COF – Capital One Financial Corp. – Better-than-expected fourth-quarter earnings of $0.83 per share, which blew straight past average analyst estimates of $0.45 a share, failed to shield the stock from the massive beating received during the trading session. Shares plummeted 11% to an intraday low of $38.18 after analysts at FBR Capital Markets slashed their forecast for COF’s earnings. FBR analysts cited “shrinking margins and new U.S. credit-card regulations” as reasons for the reducing earnings estimates according to one Bloomberg article released this morning. Bearish option traders are out in full force, populating both the call and put sides of the stock with pessimistic transactions. Investors purchased put options as low as the February $35 strike where 1,200 contracts were picked up for an average premium of $0.57 apiece. Traders long the puts are perhaps bracing for an additional 9.80% shift down in the price of the underlying to the breakeven point on the puts at $34.43 by expiration next month. Approximately 2,000 nearly in-the-money puts were purchased at the higher February $38 strike price at an average premium of $1.46 apiece. Call selling added to the bearish picture as some 2,100 contracts were shed at the out-of-the-money February $40 strike for a premium of $1.43 per contract. Finally, one trader initiated a pessimistic stance in the January 2012 contract. Perhaps this investor believes today’s turmoil is just the beginning of Capital One’s troubles, or, alternatively, the trader may simply be looking to keep the dollar credit on the following transaction. The trader purchased 1,500 puts at the January 2012 $30 strike for a premium of $4.36 each, spread against the sale of 3,000 puts at the lower January 2012 $25 strike for which he received $2.68 apiece. The investor pockets a net credit of $1.00 per contract on the spread, which he keeps if shares settle above $30.00 by expiration.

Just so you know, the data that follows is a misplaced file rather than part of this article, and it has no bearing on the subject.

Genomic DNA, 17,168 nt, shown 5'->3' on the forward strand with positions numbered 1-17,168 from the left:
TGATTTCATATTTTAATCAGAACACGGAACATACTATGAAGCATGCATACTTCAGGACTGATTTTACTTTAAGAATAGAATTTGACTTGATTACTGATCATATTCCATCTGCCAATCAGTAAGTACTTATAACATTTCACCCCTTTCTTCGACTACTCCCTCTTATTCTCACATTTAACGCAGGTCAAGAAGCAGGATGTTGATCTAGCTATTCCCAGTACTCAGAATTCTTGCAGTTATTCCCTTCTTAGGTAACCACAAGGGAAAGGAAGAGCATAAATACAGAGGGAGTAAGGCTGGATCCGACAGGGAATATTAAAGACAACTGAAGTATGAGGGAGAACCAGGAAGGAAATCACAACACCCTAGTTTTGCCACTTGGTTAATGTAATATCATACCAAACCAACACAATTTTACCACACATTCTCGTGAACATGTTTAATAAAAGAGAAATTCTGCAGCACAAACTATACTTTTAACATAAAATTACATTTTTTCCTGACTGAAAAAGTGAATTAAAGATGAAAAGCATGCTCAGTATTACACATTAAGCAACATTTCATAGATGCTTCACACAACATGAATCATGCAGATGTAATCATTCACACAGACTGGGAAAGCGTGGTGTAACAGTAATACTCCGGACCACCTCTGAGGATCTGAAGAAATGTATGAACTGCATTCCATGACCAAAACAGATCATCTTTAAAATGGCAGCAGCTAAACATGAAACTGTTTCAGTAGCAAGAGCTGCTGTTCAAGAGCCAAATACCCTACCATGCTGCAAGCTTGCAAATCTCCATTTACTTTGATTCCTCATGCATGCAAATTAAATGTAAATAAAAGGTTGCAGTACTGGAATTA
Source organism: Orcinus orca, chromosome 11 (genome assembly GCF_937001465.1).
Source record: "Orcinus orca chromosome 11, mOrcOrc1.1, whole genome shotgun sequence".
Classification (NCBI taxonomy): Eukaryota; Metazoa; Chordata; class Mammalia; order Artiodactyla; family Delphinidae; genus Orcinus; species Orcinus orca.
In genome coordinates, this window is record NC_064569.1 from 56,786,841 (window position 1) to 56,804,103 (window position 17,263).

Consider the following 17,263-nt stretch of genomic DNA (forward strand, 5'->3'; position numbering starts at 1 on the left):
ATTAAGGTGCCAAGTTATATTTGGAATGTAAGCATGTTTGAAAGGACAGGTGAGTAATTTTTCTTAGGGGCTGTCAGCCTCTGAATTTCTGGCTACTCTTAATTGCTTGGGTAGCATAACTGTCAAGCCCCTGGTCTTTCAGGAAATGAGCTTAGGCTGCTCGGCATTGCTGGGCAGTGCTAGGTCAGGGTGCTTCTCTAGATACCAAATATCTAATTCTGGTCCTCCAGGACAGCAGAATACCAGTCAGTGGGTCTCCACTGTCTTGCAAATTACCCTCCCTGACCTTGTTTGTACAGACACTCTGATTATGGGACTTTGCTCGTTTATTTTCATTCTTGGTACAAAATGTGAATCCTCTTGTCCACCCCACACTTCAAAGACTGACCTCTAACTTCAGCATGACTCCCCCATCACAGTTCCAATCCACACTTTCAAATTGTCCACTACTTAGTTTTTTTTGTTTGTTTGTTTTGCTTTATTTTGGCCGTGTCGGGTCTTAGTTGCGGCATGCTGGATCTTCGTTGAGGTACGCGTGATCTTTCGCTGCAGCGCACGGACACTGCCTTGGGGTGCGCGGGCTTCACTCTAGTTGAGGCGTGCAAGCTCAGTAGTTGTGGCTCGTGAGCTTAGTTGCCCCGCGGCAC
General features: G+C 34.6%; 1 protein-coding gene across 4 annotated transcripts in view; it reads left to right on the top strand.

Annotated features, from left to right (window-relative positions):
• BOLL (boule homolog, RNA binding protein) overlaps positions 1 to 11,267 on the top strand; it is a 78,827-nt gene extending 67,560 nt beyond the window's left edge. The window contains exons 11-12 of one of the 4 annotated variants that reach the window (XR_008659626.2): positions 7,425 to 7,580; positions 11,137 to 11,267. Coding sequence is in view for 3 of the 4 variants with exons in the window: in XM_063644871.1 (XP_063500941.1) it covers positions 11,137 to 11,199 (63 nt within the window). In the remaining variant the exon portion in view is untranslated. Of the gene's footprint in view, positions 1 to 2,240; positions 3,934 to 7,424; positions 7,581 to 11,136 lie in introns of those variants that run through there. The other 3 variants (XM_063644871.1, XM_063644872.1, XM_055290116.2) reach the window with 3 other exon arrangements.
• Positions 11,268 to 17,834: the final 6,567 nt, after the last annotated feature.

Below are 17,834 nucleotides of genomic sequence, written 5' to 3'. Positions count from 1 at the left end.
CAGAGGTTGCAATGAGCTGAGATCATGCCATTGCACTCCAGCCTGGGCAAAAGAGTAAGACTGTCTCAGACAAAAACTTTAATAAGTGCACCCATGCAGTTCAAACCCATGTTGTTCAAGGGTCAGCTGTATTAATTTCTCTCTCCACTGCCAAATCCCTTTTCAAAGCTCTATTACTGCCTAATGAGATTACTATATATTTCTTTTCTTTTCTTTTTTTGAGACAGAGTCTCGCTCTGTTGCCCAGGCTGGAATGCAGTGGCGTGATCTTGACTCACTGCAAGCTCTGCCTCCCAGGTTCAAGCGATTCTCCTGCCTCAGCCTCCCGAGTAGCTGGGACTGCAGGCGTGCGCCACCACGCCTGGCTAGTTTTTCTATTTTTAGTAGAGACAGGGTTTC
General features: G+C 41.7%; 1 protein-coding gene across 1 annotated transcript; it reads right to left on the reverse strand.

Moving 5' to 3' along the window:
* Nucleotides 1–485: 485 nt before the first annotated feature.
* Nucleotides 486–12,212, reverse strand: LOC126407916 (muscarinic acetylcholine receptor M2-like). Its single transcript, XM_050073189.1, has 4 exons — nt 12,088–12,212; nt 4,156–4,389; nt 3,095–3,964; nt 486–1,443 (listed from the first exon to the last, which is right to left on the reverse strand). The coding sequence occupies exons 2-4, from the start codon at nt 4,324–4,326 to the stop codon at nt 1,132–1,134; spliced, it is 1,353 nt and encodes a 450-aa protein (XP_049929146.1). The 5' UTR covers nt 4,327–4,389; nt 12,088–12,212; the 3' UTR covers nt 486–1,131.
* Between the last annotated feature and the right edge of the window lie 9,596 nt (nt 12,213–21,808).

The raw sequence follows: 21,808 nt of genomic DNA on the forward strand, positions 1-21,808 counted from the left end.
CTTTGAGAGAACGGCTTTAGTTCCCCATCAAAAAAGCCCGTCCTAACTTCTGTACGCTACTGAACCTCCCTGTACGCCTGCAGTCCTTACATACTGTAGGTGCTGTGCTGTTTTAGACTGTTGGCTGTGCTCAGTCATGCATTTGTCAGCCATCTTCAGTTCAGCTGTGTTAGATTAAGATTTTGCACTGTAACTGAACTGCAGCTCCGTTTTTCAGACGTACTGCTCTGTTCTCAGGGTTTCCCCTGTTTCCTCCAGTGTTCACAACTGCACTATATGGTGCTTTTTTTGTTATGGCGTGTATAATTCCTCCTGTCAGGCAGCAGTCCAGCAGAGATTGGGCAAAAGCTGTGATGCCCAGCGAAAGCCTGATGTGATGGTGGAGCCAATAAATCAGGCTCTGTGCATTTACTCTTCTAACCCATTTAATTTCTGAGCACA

CAT – Caterpillar, Inc. – Surprisingly bullish trades befell machinery maker Caterpillar today. CAT’s shares commenced the trading day with higher shares, but slipped lower during the session, and currently reside 1.35% lower on the day at $56.09. Investors expecting shares to recover by expiration in March shed 5,000 in-the-money put options at the March $57.5 strike for an average premium of $3.76 apiece. Open interest at that strike of 5,169 lots suggests this transaction…
by phil - November 3rd, 2009 8:14 am
Just two weeks ago, on October 17th, I warned in the Weekly Wrap-Up that it was "Dow 10,000 or Bust" for the next week and we failed that one and last Wednesday we were looking to hold NYSE 6,900 and THAT failed too. Now we enter into the second phase of our limbo game where the deep-voiced guy asks the question "how low can you go?" and we’ll be setting our next bar at our long-standing 9,650 target for the Dow, which we are already hitting in pre-market trading. If that fails, we’ll have to look down to S&P 1,000. As you can see from Jesse’s Chart, we took a nice bounce off serious resistance yesterday but we’re just not feeling it yet, even though the market is now as technically oversold as it was in March.
Yesterday was like a roller coaster and my first Alert to Members of the morning targeted 9,775 as the on/off line for our bullish/bearish posture on our DIA covers. We whipped past that line right about 10 am as we got good reports from ISM, Pending Home Sales and Construction Spending but by 12:45 we had broken back down so I sent out an Alert calling to refocus back to 55% bearish by adding the DIA Jan $100 ($5) and Jan $102 puts ($6.20), already covered by the Nov $99 puts ($2.50).
The reason we mess around with our covers is we don’t want to flip in and out of our option positions, which are generally either straight bearish or well-hedged long positions, is because options carry a relatively large bid/ask spread and cost you money every time you get in and out. So, on the whole, we’d rather let our over-riding cover plays, like our DIA spread, adjust our stance as conditions change, making a single adjustment that keeps us balanced as we ride out the market waves.
It’s been a couple of weeks since we had a good, old-fashioned stick save but we got a mother of one yesterday (as seen in Dave Fry’s chart) which was right on schedule as Kustomz bought it up in Member Chat at 3:09 and I agreed at 3:19 that "It does feel like a pre-stick move" and we grabbed VIX $25 puts at .85 to protect ourselves from a sudden surge in complacency.